Having recently purchased a ZWO CMOS camera and putting it thru its paces, I am impressed with how much easier it is to take great images. Download times are very fast, resolution is unreal. However, this camera produces such large files that it makes processing a real bear. Just trying to combine a large number of files causes my laptop to give up the ghost.
I have had an old SBIG STL11K sitting here unused for a long time, so I thought I would dust off this old monster to see what it could do. We do not have great conditions here for deep sky, so I have to image the brighter objects, like M57. I put it on the 17" F8 astrograph and immediately discovered that the tiny internal guide chip just won't show any stars in the star-poor regions away from the Milky Way. Can't use a guide scope with the 17" due to focal length, flexure etc. The solution for me was to fire up APCC and do a point map.
Easier said than done. Although the software is straight forward, the old STL11K has a hugely long download time, even binned 2x2. So to do a mapping run of 190 points took about 2 1/2 hours of precious dark sky. In the end it was worth it. Starting image runs at midnight, I still had another 2 + hours of imaging before the first hints of dawn. Fortunately the almost full Moon was far south, so I didn't have much in the way of gradients.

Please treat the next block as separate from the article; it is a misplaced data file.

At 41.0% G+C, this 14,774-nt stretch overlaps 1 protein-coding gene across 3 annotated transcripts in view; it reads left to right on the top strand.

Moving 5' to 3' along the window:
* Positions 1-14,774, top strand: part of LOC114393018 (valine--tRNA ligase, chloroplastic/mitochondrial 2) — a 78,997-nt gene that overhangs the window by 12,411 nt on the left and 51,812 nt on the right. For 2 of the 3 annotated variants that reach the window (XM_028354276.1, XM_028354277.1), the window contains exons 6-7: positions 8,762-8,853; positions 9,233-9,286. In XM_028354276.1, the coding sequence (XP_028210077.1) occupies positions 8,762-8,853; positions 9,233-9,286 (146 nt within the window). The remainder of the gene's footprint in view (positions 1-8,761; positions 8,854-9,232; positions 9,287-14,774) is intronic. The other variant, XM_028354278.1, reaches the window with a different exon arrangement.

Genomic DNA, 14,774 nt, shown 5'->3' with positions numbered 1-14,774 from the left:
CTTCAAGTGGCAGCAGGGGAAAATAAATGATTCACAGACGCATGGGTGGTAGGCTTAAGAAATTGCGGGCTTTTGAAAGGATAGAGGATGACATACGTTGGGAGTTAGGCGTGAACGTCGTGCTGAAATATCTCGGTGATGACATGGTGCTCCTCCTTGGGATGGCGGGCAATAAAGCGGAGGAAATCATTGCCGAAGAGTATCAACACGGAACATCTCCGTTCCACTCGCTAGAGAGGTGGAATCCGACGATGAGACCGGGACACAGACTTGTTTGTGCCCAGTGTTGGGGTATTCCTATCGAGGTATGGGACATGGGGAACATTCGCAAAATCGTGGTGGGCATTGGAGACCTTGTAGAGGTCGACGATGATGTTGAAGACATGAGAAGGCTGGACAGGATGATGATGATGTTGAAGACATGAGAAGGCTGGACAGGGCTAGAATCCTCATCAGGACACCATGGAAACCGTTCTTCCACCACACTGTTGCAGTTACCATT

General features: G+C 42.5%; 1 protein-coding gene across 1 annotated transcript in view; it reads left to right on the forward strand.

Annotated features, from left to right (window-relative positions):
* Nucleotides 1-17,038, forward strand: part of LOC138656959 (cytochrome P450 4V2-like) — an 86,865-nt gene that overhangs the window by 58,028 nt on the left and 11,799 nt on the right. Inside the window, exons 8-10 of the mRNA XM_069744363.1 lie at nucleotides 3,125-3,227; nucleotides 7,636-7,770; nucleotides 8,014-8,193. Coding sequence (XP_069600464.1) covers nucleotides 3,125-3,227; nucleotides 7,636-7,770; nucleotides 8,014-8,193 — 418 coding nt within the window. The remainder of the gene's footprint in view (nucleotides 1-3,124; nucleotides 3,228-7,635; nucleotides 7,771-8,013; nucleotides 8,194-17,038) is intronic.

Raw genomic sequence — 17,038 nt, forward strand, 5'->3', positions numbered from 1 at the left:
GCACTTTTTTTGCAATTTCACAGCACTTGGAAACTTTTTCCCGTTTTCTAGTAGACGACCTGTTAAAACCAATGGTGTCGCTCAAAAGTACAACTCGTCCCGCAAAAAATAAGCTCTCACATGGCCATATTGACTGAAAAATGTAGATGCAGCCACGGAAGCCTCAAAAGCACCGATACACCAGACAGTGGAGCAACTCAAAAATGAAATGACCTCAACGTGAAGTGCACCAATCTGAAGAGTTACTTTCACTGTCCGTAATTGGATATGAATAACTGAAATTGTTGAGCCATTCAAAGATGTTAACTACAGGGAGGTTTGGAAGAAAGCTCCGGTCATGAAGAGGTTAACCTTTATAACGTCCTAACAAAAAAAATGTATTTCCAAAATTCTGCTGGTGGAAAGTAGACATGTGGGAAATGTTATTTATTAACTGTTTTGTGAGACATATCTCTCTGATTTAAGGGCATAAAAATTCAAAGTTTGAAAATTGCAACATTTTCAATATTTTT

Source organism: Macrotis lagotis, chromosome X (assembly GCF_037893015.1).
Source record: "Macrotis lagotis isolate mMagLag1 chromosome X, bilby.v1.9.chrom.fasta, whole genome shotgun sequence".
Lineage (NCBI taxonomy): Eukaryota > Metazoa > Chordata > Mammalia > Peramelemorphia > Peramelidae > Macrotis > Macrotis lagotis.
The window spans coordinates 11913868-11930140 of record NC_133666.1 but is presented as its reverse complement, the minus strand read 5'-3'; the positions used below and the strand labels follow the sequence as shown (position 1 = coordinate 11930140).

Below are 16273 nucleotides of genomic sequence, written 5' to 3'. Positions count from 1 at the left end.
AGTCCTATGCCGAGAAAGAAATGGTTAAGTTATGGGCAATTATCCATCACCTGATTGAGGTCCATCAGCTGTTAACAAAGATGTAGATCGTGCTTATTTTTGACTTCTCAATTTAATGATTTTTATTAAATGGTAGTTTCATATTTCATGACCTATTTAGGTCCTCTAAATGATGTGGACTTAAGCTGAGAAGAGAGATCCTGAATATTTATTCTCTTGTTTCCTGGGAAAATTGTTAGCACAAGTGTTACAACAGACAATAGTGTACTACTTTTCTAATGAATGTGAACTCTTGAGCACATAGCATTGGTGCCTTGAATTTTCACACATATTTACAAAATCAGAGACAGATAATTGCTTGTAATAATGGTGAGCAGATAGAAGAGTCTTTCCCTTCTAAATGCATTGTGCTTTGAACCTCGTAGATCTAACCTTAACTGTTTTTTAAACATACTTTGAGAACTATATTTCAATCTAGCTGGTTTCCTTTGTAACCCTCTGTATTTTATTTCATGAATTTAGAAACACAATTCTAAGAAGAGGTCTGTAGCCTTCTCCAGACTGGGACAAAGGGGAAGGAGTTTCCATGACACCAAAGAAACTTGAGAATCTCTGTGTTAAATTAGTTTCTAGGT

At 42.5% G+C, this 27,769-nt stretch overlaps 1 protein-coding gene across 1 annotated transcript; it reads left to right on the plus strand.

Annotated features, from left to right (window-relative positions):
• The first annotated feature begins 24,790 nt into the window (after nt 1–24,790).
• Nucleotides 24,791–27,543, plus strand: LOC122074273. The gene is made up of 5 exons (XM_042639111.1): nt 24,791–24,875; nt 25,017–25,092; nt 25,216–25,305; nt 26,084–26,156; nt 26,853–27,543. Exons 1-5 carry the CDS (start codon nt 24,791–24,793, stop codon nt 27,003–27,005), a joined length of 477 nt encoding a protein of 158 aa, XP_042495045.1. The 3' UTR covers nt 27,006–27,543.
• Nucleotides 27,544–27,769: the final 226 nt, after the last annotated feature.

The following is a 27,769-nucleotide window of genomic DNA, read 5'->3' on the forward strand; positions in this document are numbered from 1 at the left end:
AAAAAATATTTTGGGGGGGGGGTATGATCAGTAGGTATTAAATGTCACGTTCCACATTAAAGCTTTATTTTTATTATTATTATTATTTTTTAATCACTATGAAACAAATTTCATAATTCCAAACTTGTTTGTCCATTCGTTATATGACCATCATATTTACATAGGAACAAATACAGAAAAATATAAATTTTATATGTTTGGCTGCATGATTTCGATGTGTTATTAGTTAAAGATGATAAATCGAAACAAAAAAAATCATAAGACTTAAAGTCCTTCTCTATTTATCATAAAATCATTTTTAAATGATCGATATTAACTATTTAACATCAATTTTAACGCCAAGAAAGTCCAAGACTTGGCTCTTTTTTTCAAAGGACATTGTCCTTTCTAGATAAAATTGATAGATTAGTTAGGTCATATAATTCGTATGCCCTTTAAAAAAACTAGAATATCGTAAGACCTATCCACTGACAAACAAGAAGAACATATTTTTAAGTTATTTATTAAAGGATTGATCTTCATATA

How did the scope track with APCC modeling with the 1600 encoder mount? Round stars at 4 minute and even 6 minute exposures for the duration of the session. And that's at 3454mm focal length at 0.5 arc sec per pixel. The mount drifted about 8 pixels during that entire session. Hats off to Ray Gralack for this wonderful program.
Take a peek:
(I did make one error at the beginning when I entered the wrong pixel scale. Old age or?)